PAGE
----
Developing an effective contact tracing system in the UK to monitor the spread of COVID-19 has proved to be problematic. The trials of the app developed by the government and its partners encountered numerous challenges, and despite the reopening of restaurants, pubs and shops, the current approach to contact tracing is inconsistent, with recent reports suggesting not all establishments are following the government guidance. At the same time, businesses are being encouraged to ask employees to return to the workplace as lockdown restrictions ease, and the lack of an effective contact tracing system is only going to become more of an issue. Responsibility now lies with employers to ensure social distancing measures are adhered to in the workplace, trace any contact that a person infected with COVID-19 has had with others, and communicate consistent messaging across their organisations. Considering all of these challenges, it is not surprising that technology is being turned to for the answers. Turning to technology However, it is not just cutting-edge technology that can support measures to address health and safety issues related to COVID-19; the use of existing infrastructure is vital too. Consider the ubiquity of CCTV in workplaces and public spaces, especially in densely populated cities. Recent research has shown that London, for example, has 627,727 cameras for 9.3 million residents - the equivalent of 67.5 cameras per 1,000 people. The data collected from these feeds will play a key role in effectively tracing interactions and monitoring the adherence to social distancing measures. Tracing interactions and monitoring the adherence to social distancing measures As useful as this data is though, the sheer volume of it is enormous. Sifting through hundreds of hours of video footage collected from networks of thousands of cameras will be far too time-consuming and inaccurate to complete manually. This is where more advanced technology such as A.I.V.A. (Artificial Intelligence Video Analytics) is required. A.I.V.A. solutions use existing camera networks and geospatial algorithms to determine an individual’s location in the camera field of view in real-time, automatically learning the perspective of the scene and calculating the GPS coordinates of individuals in real-time based on their location in the camera field of view. Social distancing algorithms For example, with regards to social distancing, an algorithm can detect when two parties are within a metre proximity of each other. This will trigger an alert in the system and log the occurrence in a dashboard report. If government recommendations change and the suggested distance is 2 meters, the algorithm is easily adjusted. This approach will help to reinforce changes in behaviour to encourage social distancing and, in the worst case, establish an effective contact tracing system for those who have been infected with COVID-19 and have come into contact with others. An effective contact tracing system for those who have been infected with COVID-19 Firstly, in terms of how this can be used for social distancing, AI powered video analytics can be used to identify particular hotspots where breaches occur. While isolated incidents of a breach in the 1m rule may not be particularly useful, when a series of occurrences is identified from thousands of hours of CCTV footage, vital insights can be gained into localised clusters of COVID-19 infections. The reports generated from this type of analysis can be extremely useful; for example, pinpointing particularly busy areas of a job site, identifying queues at a coffee station at a certain time of the day, or the most frequently used exit of an office building. Breaching the rules Armed with these insights, businesses can implement measures to try and alleviate such bottlenecks. In practice, this may involve implementing one-way systems or moving people from one congested area to a quieter one at particular times of the day, to help reduce the chances of breaching the 1m social distancing rule. There is even the capability of triggering an automatic alert when a breach is observed to remind employees of their responsibility to adhere to the guidelines. If a business is informed that one of its employees or a visitor has contracted COVID-19, the use of A.I.V.A can support in helping to identify areas that the person has visited and whether there were any other people in that area at the same time. Instead of informing others directly, the business can issue a notice to say exactly where that person was and advise employees who may have been present to be tested. This is particularly useful for businesses with large sites, who need to manage each building and facility on a case-by-case basis. Workforces can be protected by decreasing the chance of social distancing breaches Although simple to implement, AI powered video analytics can play a key role in helping businesses implement solutions that allow employees to safely return to work. With such technology in place, workforces can be protected by decreasing the chance of social distancing breaches occurring and effectively tracking those who have it. The technology does not rely on the identification of specific individuals nor their personal information or mobile phones, but rather recognises behaviour patterns and uses this approach to provide accurate information to groups of people that need it. AI has long been touted as the technology set to revolutionise life as we know it, and now it has the chance to unlock its potential and protect people in a world significantly affected by COVID-19.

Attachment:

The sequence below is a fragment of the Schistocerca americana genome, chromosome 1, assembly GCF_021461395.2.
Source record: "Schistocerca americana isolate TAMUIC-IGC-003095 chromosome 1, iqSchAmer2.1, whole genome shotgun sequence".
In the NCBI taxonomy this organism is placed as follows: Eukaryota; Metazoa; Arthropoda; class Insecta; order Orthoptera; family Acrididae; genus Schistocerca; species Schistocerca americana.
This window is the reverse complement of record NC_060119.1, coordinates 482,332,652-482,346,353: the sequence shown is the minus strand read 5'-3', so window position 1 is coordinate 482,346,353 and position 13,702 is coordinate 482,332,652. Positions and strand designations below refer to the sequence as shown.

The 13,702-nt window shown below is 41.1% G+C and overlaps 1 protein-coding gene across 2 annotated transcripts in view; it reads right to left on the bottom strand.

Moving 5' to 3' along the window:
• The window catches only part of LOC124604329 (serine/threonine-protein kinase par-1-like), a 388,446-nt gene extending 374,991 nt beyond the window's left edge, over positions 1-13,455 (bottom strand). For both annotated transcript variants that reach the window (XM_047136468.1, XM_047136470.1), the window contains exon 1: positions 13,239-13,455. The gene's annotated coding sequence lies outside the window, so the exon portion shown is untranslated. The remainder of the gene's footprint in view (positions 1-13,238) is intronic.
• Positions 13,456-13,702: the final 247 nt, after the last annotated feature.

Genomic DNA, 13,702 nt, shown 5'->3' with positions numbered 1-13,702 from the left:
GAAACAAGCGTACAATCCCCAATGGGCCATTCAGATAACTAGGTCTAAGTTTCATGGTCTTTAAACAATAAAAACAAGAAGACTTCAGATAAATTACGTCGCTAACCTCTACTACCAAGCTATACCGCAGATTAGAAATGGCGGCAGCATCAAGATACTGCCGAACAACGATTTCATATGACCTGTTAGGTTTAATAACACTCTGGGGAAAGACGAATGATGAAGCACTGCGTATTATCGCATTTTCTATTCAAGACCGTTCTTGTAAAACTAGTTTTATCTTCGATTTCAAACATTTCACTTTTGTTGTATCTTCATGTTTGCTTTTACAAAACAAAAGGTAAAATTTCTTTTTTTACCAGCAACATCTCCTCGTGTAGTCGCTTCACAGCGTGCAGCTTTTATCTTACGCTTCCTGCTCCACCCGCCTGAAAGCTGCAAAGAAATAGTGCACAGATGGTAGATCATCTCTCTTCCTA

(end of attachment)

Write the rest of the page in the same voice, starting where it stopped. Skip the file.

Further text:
IP cameras for video surveillance has been a trending topic amongst enterprises across the world due to rising concerns for security and safety. IP CCTV cameras are revolutionising security measures, and technology has evolved to allow for a more diverse security monitoring system through high resolution, larger digital storage options and compatibility for integrated analytical software. According to Global CCTV Market Forecast 2022, analysts expect the market for global CCTV to grow at a CAGR of around 11% during 2018-2022. Clearly, a successful hack of an enterprise security camera system could lead to a range of implications. Amongst the main ones is unauthorised access to video and audio streams of data, as well as to the archive, violation of confidentiality, HIPPA, PII and potential leaks of personal and corporate information, possible copying, unauthorised distribution and duplication of such data. “Most Enterprise video surveillance systems are vulnerable to hackers. According to our studies, more than half of companies and organisations, both large and small, do not take sufficient precautions when it comes to preventing their security cameras from being hacked. Be it ignorance or just careless approach to security of their network in general, the results of hacking can be disastrous,” says Chris Ciabarra, the CTO and co-founder of Athena Security. With the increasing number of surveillance cameras installed in homes, offices and public places, hacking incidents related to these devices happen more and more often. The ease of hacking surveillance cameras It’s not a secret that surveillance cameras, like many other Internet of things (IoT) devices, are full of vulnerabilities that can be exploited by hackers. A hacker can find hundreds of potentially vulnerable IoT devices to hack into Cameras, just like all other devices connected to the Internet, have IP addresses that are easy to find using Shodan, a search engine for Internet-connected devices. With this simple tool, a hacker can find hundreds of potentially vulnerable IoT devices to hack into, including cameras, especially when most companies use default passwords. The solution Below are basic recommendations on how to protect your camera network, and what actions you should take to minimise the chance of hacking. Change the default username and password You should start by changing the default password and username of your camera network. Even though this may seem obvious, not everyone does it, practically leaving the door for hackers wide open. Use a strong password that is hard to guess. When setting up the password use numbers, symbols, both uppercase and lowercase letters. Do not use simple and commonly used passwords, such as the ones in SplashData's list of 100 worst passwords of the year. Do not use the same password you are already using for other online accounts. According to a recent survey on data privacy conducted in May 2019, 13% of respondents with at least one online account say they use the same password for all their accounts. Using a password manager to generate a strong random password may be a good idea. Update your camera firmware regularly Keeping cameras firmware up-to-date is very important as it allows you to prevent hackers from exploiting vulnerabilities and bugs that are already patched by manufacturers in a new firmware update. Despite the fact that most modern cameras will automatically download and install firmware updates, some require the user to check for updates and install them. Set up two-factor authentication Set up the two-factor authentication if your cameras support it. With two-factor authentication on, the camera manufacturer will send you a randomly generated passcode via text message or phone call, as an addition to username and password, during each log in to the account. Two-factor authentication prevents hackers from accessing the camera system even if they were able to crack username and password. Not all surveillance camera systems support two-factor authentication, though. Technical recommendations Prevent cameras from sending information to third parties Companies that use surveillance cameras very often do not put enough effort into protecting their cameras and the data they transmit, despite the fact that this footage is of great importance to many people. The firmware of most cameras from different manufacturers is programmed in a way to keep a connection with the manufacturer’s server without knowledge of the end-user. Most users, both private and corporate, are not aware of this and therefore do not take any steps to protect themselves from this potential vulnerability, which could result in footage leak to a third party or a successful hacker attack. To prevent your camera network from transmitting, the following steps should be taken. Step 1: Statically assign an IP address Statically assign IP address for each camera, subnet mask and leave gateway blank or 127.0.0.1, if this is allowed in gateway fields to be entered. If the firmware does not allow blank or 127 subnets, just point gateway to an unused dedicated IP address. This way, cameras will not be able to send the information off the local company network. Step 2: Assign DNS servers Assign DNS servers that are local to cameras and force only your domain to be present with zero forwarding DNS servers. This way, if a camera tries to do name resolution, it will come up blank. Not being able to find the IP address of the main server (mother ship), cameras won’t be able to connect to it. To stay safe you can order your own DNS servers, locked down to your addresses only. Block your camera network’s access to the Internet Blocking your camera network’s access to the Internet is a good way to make sure hackers won’t be able to get access to the footage and other confidential data. Any dual-homed system touching your camera network should be blocked from Internet access. This way all systems in the same subnet won’t have access to the Internet from that box. Always use DNS because firewall rules tend to be easy to hack, while DNS that is internal is not expected and stops systems from resolving names you do not wish to be translated, like talking back to the mothership of a bad program. Monitor your system for traffic spikes One of the tricky things about hacker attacks is that there are no warnings. In most cases hackers would penetrate your system without any signs or symptoms of an attack, and it isn’t until you face consequences (like leaked footage or hackers manipulating cameras) when you realise something is wrong. It may be days or even months between the hacker attack and the time you realise the system has been compromised. Monitoring dual-homed systems for bandwidth spikes could be a good way to spot a hack resulting in the leakage of confidential data like images or video. There are a number of traffic monitoring tools available to private and corporate users that can manage and sniff the network or just monitor them. Facial blur in archived footage Blurring people’s faces when archiving in surveillance camera video streams is a great tool, allowing you to comply with privacy laws and make the footage useless to hackers even if they manage to successfully hack your system. These recommendations will allow you to lower the risk of hackers breaking into your security camera network, detect the hack if it has occurred already, and to protect yourself from possible consequences if camera footage was stolen.